“Life [prove they are] the punk band for the Brexit indie generation.”
A couple of weeks ago a lucky few industry insiders got a ransom style invite to an album launch but this was not to be the ‘normal’ album launch, this was free booze and free booze invite to Camden’s Marathon Kebabs. The invite sent 2 reactions among those who received it either “bloody hell, I remember Marathon Kebabs” but maybe those who remember Marathon Kebabs have a lack of memory of those debaucherous nights and the other reaction was “what the fuck is Marathon Kebabs and why are they hosting an album launch”. If you’re unaware what we’re talking about we’re talking about the kebab house cum-venue which previously became a late night stop for the hipsters, the wannabees and occasionally the stars such as previous visitors Amy Winehouse, Paul Weller and Jack White a few years back. With all this heritage it’s now with little surprise that it’s the chosen spot for Hull’s Life the punk band for the Brexit indie generation.
Stepping into Marathon’s back room the squashed room situated a corner pocket flat level ‘stage’, catch ups and beers between colleagues and excited competition winners all soundtracked by the PA playing the album we were all waiting to ‘launch’. To the observant prior to the bands late stage arrival had noticed the marker penned setlist on the wall showing that the band wouldn’t play the forthcoming album in order and we would also be treated to debut album fan favourite Popular Music to finish.
“Life are not ‘Mez’s and they are an inescapably captivating live band with every member bursting with charisma.”
Maybe the opening track of the evening was an obvious choice even though it’s not chronologically first on the album, with Mez and the group bounding on to the stage with Mez repeating lead lyric and song title “excites me” over and over the energy exuded from the band- this was their moment. Life at Marathon Kebabs was not a regular back-slapping industry event this was a party Hull Style. Mez brought humor and honesty to the raucous performance openly discussing some of the albums themes including explaining that Half Pint Fatherhood is an ode to him being a single dad. Life are not ‘Mez’s band’, they are an inescapably captivating live band with every member bursting with charisma.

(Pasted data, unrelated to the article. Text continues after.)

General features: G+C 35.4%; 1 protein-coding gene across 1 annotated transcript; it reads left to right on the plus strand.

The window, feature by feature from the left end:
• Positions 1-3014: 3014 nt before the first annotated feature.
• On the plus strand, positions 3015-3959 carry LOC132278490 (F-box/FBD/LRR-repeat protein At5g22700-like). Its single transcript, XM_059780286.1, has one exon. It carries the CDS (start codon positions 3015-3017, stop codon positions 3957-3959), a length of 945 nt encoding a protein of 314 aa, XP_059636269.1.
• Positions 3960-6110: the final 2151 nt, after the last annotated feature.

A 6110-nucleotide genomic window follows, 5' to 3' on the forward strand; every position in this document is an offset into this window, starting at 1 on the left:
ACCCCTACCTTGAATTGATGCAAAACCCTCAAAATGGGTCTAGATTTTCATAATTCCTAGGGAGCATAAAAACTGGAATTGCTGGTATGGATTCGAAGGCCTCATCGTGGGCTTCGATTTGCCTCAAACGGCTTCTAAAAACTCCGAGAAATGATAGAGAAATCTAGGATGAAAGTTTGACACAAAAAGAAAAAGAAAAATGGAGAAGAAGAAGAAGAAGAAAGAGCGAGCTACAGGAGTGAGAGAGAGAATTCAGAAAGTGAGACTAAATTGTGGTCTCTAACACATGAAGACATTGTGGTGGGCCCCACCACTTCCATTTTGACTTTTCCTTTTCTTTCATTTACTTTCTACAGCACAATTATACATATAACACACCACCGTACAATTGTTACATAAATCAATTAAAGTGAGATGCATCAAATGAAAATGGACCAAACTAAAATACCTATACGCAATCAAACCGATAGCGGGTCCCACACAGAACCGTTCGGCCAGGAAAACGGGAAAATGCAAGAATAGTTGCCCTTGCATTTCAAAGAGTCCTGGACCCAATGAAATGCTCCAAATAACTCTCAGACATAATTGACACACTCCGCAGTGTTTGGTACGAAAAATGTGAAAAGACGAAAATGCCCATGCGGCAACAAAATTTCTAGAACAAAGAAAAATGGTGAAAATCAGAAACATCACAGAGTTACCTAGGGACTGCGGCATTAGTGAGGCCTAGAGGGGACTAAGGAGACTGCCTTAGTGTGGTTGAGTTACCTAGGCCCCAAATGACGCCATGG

“[Life] know this next tour is likely to be their last in grass roots venues and damn right they’re going to make the most of it.”
The stage became the crowd, the crowd became the stage with moments when more than just front man Mez were wading through the crowd and also moments when photographers and crowd members blurred the invisible stage ‘line’. With a well deserved burst of attention in the media the band know this next tour is likely to be their last in grass roots venues and damn right they’re going to make the most of it.
“Life’s album launch was the perfect way for the band to celebrate their anthems for a disenfranchised youth.”
There were no highlights, every bit was at equal high levels of greatness and although there are likely to be no more singles from the album the singles and album tracks all blurred into 1 cohesive brilliant piece. To finish the set the group gave an outing of a debut album favourite Popular Music which Mez delivered (like a lot of the set) from a chair halfway through the room. Finishing Lydia encouraged everyone to eat kebabs- people ate, drank, laughed and chatted with Life in celebration of their achievements. Some bands no matter how big they get should never have a champagne album launch, not because they don’t deserve the luxury but because it doesn’t make sense. Life’s album launch was the perfect way for the band to celebrate their anthems for a disenfranchised youth.